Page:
All coils are essentially transformers that consist of an iron core surrounded by primary and secondary windings. The primary windings are a much larger diameter wire than the secondary windings, but have fewer turns around the core. The ratio of turns between the primary and secondary windings determines the coil�s output potential (the higher the ratio, the higher the maximum output voltage). Most coils have about 10 times as many secondary windings as primary windings. High-performance coils have more. Conventional canister or can-style coils used with older distributor ignition systems usually have a common primary and secondary ground connection. High-energy coils may use a similar design or have isolated primary and secondary windings. DIS coils may have isolated primary and secondary windings (typical of the waste spark systems) or a common primary circuit with an isolated secondary circuit. COP and CNP coils usually have a common primary and secondary ground junction. With all types of coils, the primary and secondary windings are insulated from one another and do not touch. The resistance of the primary winding is typically very low, usually less than a couple of ohms and as low as 0.6 to 0.7 ohms on some individual coils. The resistance of the secondary windings, by comparison, is quite high. Segmented bobbin designs are usually in the 5,500 ohm range, while serial bobbin designs usually fall in the 10,000 to 14,000 ohm range. Always look up the resistance specifications for the coils you are testing because the numbers vary considerably depending on the application. So how does a coil actually fire a spark plug? When battery voltage from the ignition circuit, ignition module or PCM flows through the coil�s primary windings, the iron core becomes a strong electromagnet. This forms lines of magnetic force that surround the core and envelop the secondary windings. When the ignition module switches off the primary voltage to the coil, the magnetic field collapses. As the lines of magnetic force contract and rush back toward the core, they push along the electrons in the secondary windings and induce a high-voltage surge in the coil. The voltage then passes from the coil to the spark plug and creates a spark that ignites the air/fuel mixture. Coil Diagnosis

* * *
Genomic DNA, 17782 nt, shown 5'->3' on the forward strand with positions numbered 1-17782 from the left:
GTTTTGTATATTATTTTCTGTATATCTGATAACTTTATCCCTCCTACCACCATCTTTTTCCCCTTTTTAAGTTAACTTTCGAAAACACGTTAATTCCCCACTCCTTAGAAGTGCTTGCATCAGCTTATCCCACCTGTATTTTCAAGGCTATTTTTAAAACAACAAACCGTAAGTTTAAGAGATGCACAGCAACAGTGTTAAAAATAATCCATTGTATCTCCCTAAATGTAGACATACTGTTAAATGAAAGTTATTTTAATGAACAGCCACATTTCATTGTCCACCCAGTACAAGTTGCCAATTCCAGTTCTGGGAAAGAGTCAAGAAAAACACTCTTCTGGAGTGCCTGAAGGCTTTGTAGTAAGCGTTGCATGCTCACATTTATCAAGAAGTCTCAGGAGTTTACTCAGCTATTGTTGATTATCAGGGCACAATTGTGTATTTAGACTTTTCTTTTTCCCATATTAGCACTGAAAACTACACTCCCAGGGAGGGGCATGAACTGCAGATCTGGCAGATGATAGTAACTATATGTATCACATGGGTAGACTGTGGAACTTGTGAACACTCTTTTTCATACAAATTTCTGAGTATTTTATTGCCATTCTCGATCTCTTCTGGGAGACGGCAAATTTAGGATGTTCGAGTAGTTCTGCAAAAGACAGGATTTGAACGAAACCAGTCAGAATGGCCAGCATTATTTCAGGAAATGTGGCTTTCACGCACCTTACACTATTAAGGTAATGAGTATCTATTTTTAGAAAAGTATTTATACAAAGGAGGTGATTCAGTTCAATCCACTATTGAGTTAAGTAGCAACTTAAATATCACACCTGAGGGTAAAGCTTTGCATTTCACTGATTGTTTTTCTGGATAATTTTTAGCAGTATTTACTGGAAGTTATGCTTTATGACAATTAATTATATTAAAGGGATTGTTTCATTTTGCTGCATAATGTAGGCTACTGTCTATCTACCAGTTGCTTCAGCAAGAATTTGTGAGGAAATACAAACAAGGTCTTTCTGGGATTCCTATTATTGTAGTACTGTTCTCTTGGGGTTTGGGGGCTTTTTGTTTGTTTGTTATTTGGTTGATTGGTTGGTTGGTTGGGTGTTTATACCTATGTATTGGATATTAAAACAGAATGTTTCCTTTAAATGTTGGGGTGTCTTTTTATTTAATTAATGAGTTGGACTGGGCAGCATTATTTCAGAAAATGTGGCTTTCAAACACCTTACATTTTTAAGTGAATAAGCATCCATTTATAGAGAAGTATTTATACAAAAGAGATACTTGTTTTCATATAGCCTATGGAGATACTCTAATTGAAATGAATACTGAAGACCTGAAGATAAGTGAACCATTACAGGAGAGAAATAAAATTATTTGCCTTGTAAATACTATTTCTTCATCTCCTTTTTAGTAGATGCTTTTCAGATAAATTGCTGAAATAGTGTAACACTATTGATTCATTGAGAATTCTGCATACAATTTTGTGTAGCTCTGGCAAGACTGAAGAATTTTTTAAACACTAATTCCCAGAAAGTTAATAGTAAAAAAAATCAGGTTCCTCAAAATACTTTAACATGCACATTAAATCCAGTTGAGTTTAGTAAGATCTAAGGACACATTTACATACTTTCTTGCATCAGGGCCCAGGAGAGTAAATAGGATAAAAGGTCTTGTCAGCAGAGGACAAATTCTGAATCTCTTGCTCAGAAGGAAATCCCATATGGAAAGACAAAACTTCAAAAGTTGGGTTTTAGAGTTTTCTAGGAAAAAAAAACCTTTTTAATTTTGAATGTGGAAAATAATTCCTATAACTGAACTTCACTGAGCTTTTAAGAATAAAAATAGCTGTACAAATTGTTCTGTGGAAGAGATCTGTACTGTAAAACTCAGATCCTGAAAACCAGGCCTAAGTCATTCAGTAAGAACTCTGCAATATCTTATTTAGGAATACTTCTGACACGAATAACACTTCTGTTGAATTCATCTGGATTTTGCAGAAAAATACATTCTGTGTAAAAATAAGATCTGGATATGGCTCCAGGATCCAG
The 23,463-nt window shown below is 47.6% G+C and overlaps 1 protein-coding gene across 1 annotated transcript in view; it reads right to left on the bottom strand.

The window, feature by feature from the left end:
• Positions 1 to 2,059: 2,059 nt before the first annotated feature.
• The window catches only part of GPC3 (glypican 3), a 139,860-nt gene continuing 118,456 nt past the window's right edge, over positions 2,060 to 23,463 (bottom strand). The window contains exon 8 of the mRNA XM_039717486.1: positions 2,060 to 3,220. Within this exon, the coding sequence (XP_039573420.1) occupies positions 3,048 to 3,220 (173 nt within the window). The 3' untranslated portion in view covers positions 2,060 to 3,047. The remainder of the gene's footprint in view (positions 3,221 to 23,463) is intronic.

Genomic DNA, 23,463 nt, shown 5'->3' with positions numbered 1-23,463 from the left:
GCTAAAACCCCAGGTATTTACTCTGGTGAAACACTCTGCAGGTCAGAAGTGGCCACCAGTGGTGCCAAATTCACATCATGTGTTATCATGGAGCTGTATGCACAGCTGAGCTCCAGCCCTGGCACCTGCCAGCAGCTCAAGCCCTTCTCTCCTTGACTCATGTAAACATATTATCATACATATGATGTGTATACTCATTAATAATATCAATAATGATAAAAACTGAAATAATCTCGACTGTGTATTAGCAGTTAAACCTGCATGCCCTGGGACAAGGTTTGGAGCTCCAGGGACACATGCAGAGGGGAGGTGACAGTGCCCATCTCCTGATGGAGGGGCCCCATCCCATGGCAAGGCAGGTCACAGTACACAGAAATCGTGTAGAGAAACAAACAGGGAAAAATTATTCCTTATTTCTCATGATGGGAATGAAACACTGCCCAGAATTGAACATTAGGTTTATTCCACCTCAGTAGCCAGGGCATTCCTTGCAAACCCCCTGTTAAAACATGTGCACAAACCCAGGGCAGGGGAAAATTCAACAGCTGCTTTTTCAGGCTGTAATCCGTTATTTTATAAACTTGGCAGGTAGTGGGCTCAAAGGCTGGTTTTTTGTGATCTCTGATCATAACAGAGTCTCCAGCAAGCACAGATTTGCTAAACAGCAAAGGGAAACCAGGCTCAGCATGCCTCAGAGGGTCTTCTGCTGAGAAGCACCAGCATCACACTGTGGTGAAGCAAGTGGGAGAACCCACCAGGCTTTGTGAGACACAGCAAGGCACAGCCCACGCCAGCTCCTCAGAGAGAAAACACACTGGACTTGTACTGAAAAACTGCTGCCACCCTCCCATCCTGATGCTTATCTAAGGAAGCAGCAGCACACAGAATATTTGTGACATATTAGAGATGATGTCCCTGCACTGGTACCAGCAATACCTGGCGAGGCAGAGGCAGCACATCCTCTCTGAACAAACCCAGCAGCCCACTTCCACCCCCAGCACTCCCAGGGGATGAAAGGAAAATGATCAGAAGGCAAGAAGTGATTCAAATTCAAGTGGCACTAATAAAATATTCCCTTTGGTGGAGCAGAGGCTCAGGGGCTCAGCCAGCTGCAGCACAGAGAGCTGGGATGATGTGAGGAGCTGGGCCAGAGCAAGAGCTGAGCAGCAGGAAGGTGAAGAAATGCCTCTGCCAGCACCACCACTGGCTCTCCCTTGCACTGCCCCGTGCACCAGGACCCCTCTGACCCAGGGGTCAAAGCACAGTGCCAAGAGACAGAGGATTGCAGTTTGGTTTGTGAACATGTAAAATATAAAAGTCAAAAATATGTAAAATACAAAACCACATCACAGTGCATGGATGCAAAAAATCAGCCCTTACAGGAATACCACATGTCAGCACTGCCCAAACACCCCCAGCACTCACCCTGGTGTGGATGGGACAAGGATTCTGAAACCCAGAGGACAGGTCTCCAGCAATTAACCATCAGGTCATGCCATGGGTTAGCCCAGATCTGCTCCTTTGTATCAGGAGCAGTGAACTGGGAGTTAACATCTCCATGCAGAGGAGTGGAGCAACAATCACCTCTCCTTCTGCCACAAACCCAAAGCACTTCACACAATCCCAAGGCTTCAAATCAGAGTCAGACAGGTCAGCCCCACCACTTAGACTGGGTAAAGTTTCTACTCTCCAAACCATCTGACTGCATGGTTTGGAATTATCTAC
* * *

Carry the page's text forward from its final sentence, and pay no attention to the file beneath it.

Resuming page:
Though coils are very reliable, they sometimes fail. Coils run hot because of the voltage that is constantly surging through them. Over time, the combination of heat and voltage may break down the insulation between the windings, coil housing or tower. If a coil problem is suspected, the coil�s primary and secondary resistance can be measured with an ohmmeter. If either is out of specifications, the coil needs to be replaced. A short or lower-than-normal resistance in the primary windings allows excessive current to flow through the coil, which can quickly damage the ignition module. This also may reduce the coil�s voltage output resulting in a weak spark, hard starting and hesitation or misfire under load or when accelerating. An open or high resistance in the coil primary windings will not usually damage the ignition module or PCM driver circuit right away, but it may cause the module to run hot and shorten its life. With this condition, coil output will be low or non-existent (weak spark or no spark). A short or low resistance in the coil�s secondary windings will result in a weak spark, but will not damage the module or PCM driver circuit. An open or high resistance in the coil�s secondary windings will also cause a weak spark or no spark, and it may also damage the ignition module due to feedback induction through the primary circuit. An important point to keep in mind with respect to all types of ignition coils is that when the magnetic field collapses, the high-voltage surge has to go someplace. If it can�t go to the spark plug, it will find another path to ground - which may be back through the ignition module, PCM driver circuit or through the insulation inside the coil itself. This can be very damaging to these parts. So never disconnect a plug wire or COP coil while the engine is running. It can be very damaging as well as dangerous to you should you become the path to ground. When a coil failure occurs on a distributor ignition system, it affects all of the cylinders. The engine may not start, or it may misfire badly when under load. But with multi-coil ignition systems, a single coil failure will only affect one cylinder (or paired cylinders in the case of waste spark DIS systems). On 1996 and newer vehicles, the OBD II system should detect coil problems as well as misfires and generate fault codes that identify the problem coil or cylinder. A misfire code P0301, for example, would indicate a misfire problem in cylinder #1. Of course, misfires can be caused by a lot of things. It could be a worn or fouled spark plug, a weak coil, a bad plug wire or connection in the case of a DIS or CNP system, a dirty or dead fuel injector, or a loss of compression (burned exhaust valve or leaky head gasket). Further diagnosis is always needed to isolate and identify the cause - which creates a problem on multi-coil systems that do not have spark plug wires because you can�t observe the secondary ignition pattern unless you use some type of adapters or inductive pickups that fit on the coils themselves. Handy Tools for Coil Diagnosis